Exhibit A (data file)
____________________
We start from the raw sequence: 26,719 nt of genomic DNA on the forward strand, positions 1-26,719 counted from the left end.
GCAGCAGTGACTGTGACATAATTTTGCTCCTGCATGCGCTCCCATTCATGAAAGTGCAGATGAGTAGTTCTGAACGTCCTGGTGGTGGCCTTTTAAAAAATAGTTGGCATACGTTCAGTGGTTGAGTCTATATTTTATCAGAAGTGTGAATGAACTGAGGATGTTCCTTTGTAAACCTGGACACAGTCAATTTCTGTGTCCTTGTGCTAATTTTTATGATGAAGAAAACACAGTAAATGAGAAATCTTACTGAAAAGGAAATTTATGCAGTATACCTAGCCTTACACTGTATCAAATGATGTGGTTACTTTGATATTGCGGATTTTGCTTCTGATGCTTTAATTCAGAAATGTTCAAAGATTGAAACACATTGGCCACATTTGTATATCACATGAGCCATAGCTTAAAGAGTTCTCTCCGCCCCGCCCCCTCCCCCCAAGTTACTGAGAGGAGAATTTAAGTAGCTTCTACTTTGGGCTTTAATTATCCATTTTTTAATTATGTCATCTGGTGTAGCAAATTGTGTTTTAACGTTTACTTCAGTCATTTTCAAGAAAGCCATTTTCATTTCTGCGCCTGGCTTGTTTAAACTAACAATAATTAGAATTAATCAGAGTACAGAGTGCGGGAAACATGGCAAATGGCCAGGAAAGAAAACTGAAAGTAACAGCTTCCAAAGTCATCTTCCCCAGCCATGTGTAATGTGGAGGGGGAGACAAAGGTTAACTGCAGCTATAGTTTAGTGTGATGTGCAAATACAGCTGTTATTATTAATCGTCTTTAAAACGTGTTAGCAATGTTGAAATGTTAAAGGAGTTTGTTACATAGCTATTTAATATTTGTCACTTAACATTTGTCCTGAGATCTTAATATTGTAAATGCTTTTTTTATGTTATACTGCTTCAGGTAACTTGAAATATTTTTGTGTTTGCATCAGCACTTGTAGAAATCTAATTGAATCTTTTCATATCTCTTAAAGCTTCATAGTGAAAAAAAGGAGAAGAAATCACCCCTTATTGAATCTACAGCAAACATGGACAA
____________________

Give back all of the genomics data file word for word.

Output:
We start from the raw sequence: 26,719 nt of genomic DNA on the forward strand, positions 1-26,719 counted from the left end.
GCAGCAGTGACTGTGACATAATTTTGCTCCTGCATGCGCTCCCATTCATGAAAGTGCAGATGAGTAGTTCTGAACGTCCTGGTGGTGGCCTTTTAAAAAATAGTTGGCATACGTTCAGTGGTTGAGTCTATATTTTATCAGAAGTGTGAATGAACTGAGGATGTTCCTTTGTAAACCTGGACACAGTCAATTTCTGTGTCCTTGTGCTAATTTTTATGATGAAGAAAACACAGTAAATGAGAAATCTTACTGAAAAGGAAATTTATGCAGTATACCTAGCCTTACACTGTATCAAATGATGTGGTTACTTTGATATTGCGGATTTTGCTTCTGATGCTTTAATTCAGAAATGTTCAAAGATTGAAACACATTGGCCACATTTGTATATCACATGAGCCATAGCTTAAAGAGTTCTCTCCGCCCCGCCCCCTCCCCCCAAGTTACTGAGAGGAGAATTTAAGTAGCTTCTACTTTGGGCTTTAATTATCCATTTTTTAATTATGTCATCTGGTGTAGCAAATTGTGTTTTAACGTTTACTTCAGTCATTTTCAAGAAAGCCATTTTCATTTCTGCGCCTGGCTTGTTTAAACTAACAATAATTAGAATTAATCAGAGTACAGAGTGCGGGAAACATGGCAAATGGCCAGGAAAGAAAACTGAAAGTAACAGCTTCCAAAGTCATCTTCCCCAGCCATGTGTAATGTGGAGGGGGAGACAAAGGTTAACTGCAGCTATAGTTTAGTGTGATGTGCAAATACAGCTGTTATTATTAATCGTCTTTAAAACGTGTTAGCAATGTTGAAATGTTAAAGGAGTTTGTTACATAGCTATTTAATATTTGTCACTTAACATTTGTCCTGAGATCTTAATATTGTAAATGCTTTTTTTATGTTATACTGCTTCAGGTAACTTGAAATATTTTTGTGTTTGCATCAGCACTTGTAGAAATCTAATTGAATCTTTTCATATCTCTTAAAGCTTCATAGTGAAAAAAAGGAGAAGAAATCACCCCTTATTGAATCTACAGCAAACATGGACAA